Technical Executive Summary in Support of "Can Electronic Medical Record Systems Transform Healthcare?" and "Promoting Health Information Technology"
RAND HEALTH SANTA MONICA CA
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This document summarizes the evidence and analysis that support two papers appearing in Health Affairs, Vol. 24, No. 5, SeptOct 2005, by Hillestad et al. and by Taylor et al. Three much more complete technical reports are as follows 1 Fonkych, K., and R. Taylor, The State and Pattern of Health Information Technology Adoption, RAND Corporation, MG-409-HLTH, 2005 Girosi, F., R. Meili, and R. Scoville, Extrapolating Evidence of Health Information Technology Savings and Costs, RAND Corporation, MG-410-HLTH, 2005 and Bigelow, J. H., K. Fonkych, C. Fung, and J. Wang, Analysis of Healthcare Interventions that Change Patient Trajectories, RAND Corporation, MG-408-HLTH, 2005. The three sections of this paper summarize these documents in the order listed. Report no. 1 estimates the degree to which hospitals and physician practices have adopted electronic medical records EMRs, and identifies factors that correlate with adoption. The primary source of data was the Healthcare Information and Management Systems Society HIMSS-Dorenfest database for the beginning of 2004, which covers nearly 4,000 acute care community hospitals in the United States 75 of the total number and most physician practices owned by hospital systems. Report no. 2 quantifies potential national-level efficiency savings that might be obtained with HIT and associated health care changes, and compares them to the costs the nation would incur to realize those savings efficiency savings are those savings resulting from the ability to perform the same task with fewer resources. A patient trajectory is the sequence of events that involves the patient with the healthcare system. Report no. 3 examines four interventions in the healthcare system that affect patient trajectories, and how HIT may facilitate those interventions.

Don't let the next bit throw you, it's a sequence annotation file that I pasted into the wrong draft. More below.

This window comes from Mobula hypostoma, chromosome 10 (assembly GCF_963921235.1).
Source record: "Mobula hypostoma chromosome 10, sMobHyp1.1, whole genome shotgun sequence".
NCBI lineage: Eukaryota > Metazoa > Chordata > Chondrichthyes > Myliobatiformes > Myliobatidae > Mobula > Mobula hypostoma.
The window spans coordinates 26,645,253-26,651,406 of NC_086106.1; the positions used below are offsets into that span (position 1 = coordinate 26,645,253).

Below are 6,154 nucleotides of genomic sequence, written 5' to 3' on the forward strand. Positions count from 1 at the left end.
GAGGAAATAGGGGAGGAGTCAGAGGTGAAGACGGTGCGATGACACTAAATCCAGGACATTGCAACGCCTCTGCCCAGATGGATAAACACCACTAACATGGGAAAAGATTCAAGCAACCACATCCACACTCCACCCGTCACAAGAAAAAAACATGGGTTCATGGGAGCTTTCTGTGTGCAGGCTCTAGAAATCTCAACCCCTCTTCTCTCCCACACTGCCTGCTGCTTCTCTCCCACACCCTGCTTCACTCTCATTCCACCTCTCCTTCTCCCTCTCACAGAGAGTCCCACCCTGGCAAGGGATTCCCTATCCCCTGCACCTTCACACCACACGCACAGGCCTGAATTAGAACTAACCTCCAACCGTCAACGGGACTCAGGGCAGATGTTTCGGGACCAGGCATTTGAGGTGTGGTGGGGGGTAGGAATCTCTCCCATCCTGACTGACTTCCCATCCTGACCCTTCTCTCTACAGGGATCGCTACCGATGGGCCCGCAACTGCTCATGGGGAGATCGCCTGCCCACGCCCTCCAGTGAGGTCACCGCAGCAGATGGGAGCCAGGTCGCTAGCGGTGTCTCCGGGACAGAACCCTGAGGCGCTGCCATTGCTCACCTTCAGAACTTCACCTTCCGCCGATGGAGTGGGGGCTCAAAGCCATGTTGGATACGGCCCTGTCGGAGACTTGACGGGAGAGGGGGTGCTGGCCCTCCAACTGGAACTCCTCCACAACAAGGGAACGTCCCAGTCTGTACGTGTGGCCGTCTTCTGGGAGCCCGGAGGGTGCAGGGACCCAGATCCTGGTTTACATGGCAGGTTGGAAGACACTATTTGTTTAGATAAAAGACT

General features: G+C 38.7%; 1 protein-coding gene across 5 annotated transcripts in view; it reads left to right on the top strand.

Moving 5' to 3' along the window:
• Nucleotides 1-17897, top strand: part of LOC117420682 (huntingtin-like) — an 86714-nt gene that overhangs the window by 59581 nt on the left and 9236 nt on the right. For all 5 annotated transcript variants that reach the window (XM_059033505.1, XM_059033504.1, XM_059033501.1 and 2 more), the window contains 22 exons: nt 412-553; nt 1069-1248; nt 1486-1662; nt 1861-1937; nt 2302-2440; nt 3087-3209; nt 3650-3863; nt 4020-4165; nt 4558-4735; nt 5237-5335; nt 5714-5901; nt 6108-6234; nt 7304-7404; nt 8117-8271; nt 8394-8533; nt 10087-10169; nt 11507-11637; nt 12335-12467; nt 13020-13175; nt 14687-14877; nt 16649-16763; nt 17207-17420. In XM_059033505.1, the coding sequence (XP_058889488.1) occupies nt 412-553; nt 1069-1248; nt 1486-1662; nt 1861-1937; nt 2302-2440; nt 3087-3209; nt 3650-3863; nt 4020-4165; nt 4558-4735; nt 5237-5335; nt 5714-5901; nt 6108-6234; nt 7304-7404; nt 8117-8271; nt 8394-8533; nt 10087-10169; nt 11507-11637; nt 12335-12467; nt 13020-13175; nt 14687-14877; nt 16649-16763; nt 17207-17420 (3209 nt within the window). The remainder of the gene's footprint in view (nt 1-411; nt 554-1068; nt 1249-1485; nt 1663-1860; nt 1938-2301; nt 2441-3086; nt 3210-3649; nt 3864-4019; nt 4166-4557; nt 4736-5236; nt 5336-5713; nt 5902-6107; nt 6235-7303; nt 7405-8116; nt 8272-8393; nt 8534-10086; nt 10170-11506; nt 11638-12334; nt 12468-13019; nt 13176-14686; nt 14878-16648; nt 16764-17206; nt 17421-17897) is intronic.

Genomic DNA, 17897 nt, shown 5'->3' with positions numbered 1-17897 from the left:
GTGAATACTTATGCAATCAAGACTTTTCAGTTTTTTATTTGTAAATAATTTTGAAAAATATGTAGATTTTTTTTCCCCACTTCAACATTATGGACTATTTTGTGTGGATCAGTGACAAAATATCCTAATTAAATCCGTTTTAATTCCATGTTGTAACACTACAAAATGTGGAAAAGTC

- Administration and Management
- Economics and Cost Analysis
- Medicine and Medical Research